Richard Clarke, the former counterterrorism official promoting a book critical of the Bush administration, insists Saddam Hussein had no connection to al-Qaida, but in 1999 he defended President Clinton’s attack on a Sudanese pharmaceutical plant by revealing the U.S. was “sure” it manufactured chemical warfare materials produced by Iraqi experts in cooperation with Osama bin Laden.

Richard Clarke

Clarke told the Washington Post in a Jan. 23, 1999, story U.S. intelligence officials had obtained a soil sample from the El Shifa pharmaceutical plant in Khartoum, which was hit with Tomahawk cruise missiles in retaliation for bin Laden’s role in the Aug. 7, 1998, embassy bombings in Africa.

The sample contained a precursor of VX nerve gas, which Clarke said when mixed with bleach and water, would have become fully active VX nerve gas.

Clarke told the Post the U.S. did not know how much of the substance was produced at El Shifa or what happened to it.

“But he said that intelligence exists linking bin Laden to El Shifa’s current and past operators, the Iraqi nerve gas experts and the National Islamic Front in Sudan,” the paper reported.

However, Sunday night in an interview with Lesley Stahl on “60 Minutes,” Clarke denied Saddam had any connection to al-Qaida.

Stahl pressed Clarke further, asking, “Was Iraq supporting al-Qaida?”

Clarke replied: “There is absolutely no evidence that Iraq was supporting al-Qaida ever.”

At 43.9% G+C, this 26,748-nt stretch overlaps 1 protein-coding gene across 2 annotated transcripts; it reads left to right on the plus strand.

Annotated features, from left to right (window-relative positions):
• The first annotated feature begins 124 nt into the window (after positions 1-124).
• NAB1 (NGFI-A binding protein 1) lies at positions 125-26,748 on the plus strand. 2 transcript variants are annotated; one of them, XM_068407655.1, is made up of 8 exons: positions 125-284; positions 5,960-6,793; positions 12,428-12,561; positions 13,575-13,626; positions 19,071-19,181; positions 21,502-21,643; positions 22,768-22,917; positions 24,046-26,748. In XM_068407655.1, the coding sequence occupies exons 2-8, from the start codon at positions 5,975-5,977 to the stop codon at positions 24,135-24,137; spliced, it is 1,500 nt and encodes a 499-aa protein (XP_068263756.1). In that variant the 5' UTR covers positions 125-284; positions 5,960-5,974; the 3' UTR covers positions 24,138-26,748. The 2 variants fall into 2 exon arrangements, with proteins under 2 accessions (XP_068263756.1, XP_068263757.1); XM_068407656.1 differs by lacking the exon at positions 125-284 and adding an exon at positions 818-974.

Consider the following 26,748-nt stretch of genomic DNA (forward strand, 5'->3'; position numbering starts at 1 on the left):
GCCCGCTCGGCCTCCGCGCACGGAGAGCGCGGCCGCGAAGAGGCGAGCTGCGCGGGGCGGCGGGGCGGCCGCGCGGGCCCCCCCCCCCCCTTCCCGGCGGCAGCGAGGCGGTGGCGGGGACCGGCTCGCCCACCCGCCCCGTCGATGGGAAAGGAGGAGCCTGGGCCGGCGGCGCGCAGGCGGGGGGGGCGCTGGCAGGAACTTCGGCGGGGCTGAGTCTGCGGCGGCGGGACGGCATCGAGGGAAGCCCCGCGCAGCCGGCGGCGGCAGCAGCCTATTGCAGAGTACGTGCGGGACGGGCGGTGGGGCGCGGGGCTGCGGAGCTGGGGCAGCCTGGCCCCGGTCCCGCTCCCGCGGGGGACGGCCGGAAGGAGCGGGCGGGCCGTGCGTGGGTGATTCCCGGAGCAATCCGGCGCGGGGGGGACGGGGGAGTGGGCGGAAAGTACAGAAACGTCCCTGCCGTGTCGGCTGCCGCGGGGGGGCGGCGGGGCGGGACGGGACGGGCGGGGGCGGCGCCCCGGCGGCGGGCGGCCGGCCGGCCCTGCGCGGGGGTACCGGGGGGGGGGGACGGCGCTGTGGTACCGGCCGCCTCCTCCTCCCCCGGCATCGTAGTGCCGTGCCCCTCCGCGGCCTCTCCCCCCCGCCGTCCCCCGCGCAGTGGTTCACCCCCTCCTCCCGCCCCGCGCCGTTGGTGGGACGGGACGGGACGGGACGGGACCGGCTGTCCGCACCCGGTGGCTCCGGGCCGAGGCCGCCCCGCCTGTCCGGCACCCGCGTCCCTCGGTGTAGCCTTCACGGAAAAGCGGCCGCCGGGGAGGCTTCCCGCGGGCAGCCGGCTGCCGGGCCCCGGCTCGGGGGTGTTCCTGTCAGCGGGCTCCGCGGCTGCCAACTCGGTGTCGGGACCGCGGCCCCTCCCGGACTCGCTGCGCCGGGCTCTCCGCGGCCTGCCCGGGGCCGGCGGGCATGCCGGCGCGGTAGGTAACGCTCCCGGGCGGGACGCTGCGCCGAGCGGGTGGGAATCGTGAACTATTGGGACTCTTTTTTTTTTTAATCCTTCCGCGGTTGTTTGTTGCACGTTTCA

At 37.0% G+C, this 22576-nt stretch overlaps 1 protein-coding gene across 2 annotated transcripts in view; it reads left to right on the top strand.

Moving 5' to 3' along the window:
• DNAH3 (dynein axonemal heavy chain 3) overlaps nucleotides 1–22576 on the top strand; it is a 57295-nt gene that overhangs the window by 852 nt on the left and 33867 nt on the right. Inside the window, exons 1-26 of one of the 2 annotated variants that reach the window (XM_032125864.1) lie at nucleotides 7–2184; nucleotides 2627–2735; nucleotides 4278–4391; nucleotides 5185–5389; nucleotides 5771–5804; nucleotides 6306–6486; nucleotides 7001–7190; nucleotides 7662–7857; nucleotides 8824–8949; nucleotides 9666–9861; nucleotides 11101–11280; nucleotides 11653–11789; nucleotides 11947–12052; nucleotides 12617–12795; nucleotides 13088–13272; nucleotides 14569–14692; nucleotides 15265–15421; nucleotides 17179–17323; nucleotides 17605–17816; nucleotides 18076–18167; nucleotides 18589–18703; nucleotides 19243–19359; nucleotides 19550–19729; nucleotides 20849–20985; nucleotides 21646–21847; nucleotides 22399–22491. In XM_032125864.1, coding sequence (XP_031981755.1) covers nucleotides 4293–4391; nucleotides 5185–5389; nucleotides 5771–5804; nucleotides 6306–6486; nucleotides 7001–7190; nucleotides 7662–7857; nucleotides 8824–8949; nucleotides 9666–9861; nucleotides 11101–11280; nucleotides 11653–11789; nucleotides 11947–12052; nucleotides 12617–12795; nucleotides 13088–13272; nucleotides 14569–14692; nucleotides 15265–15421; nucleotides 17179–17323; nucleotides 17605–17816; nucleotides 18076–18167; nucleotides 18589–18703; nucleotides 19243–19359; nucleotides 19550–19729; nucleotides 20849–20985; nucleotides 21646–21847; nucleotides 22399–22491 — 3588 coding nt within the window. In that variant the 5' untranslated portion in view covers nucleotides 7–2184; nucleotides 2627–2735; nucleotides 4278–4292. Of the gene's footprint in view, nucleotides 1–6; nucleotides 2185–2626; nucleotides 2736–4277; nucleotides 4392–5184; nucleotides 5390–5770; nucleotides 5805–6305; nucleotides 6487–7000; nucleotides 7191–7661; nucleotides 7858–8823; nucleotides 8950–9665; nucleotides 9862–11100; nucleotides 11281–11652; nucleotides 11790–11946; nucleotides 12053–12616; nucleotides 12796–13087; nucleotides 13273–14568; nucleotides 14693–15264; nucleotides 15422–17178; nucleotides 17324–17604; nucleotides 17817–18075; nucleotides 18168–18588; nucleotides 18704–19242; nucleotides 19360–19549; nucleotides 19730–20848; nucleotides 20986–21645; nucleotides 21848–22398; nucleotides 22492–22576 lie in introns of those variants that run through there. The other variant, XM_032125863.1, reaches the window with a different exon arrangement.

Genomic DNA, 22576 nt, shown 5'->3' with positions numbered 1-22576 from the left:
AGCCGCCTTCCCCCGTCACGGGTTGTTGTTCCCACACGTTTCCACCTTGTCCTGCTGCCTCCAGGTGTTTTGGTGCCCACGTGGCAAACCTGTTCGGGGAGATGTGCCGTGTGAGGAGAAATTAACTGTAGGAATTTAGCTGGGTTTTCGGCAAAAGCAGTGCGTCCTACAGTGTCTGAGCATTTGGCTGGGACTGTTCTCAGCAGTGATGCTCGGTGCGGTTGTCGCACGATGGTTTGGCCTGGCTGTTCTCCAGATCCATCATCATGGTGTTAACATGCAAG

Clarke, who served under the Clinton and Bush administrations, has accused President Bush of ignoring threats to al-Qaida prior to the Sept. 11, 2001, attacks and focusing on Saddam Hussein at the expense of the war on terror.

In an interview with Rush Limbaugh yesterday, Vice President Dick Cheney dismissed Clarke’s criticism as coming from an ineffective former official.

“He was the head of counterterrorism for several years there in the ’90s, and I didn’t notice that they had any great success dealing with the terrorist threat,” Cheney said.

National Security Adviser Condoleezza Rice had a similar reply in an interview on ABC’s “Good Morning America.”

“I really don’t know what Richard Clarke’s motivations are, but I’ll tell you this: Richard Clarke had plenty of opportunities to tell us in the administration that he thought the war on terrorism was moving in the wrong direction and he chose not to.”

Clarke, the author of “Against All Enemies,” is scheduled to testify tomorrow before the independent federal commission probing the 9-11 attacks.

The “60 Minutes” interview Sunday has raised ethical concerns for not disclosing the connection between Clarke’s book publisher, a subsidiary of Simon & Schuster, and CBS News. Both are owned by Viacom.

At the time of the 1999 Post interview, Clarke occupied the newly created post of national coordinator of counterterrorism and computer security programs under President Clinton.

The Post story concluded with Clarke affirming the U.S. strategy of fighting terror by legally prosecuting perpetrators of the 1993 bombing of the World Trade Center in New York.

“The fact that we got seven out of the eight people from the World Trade Center [bombing], and we found them in five countries around the world and brought them back here, the fact we can demonstrate repeatedly that the slogan, ‘There’s nowhere to hide,’ is more than a slogan, the fact that we don’t forget, we’re persistent – we get them – has deterred terrorism,” he said.

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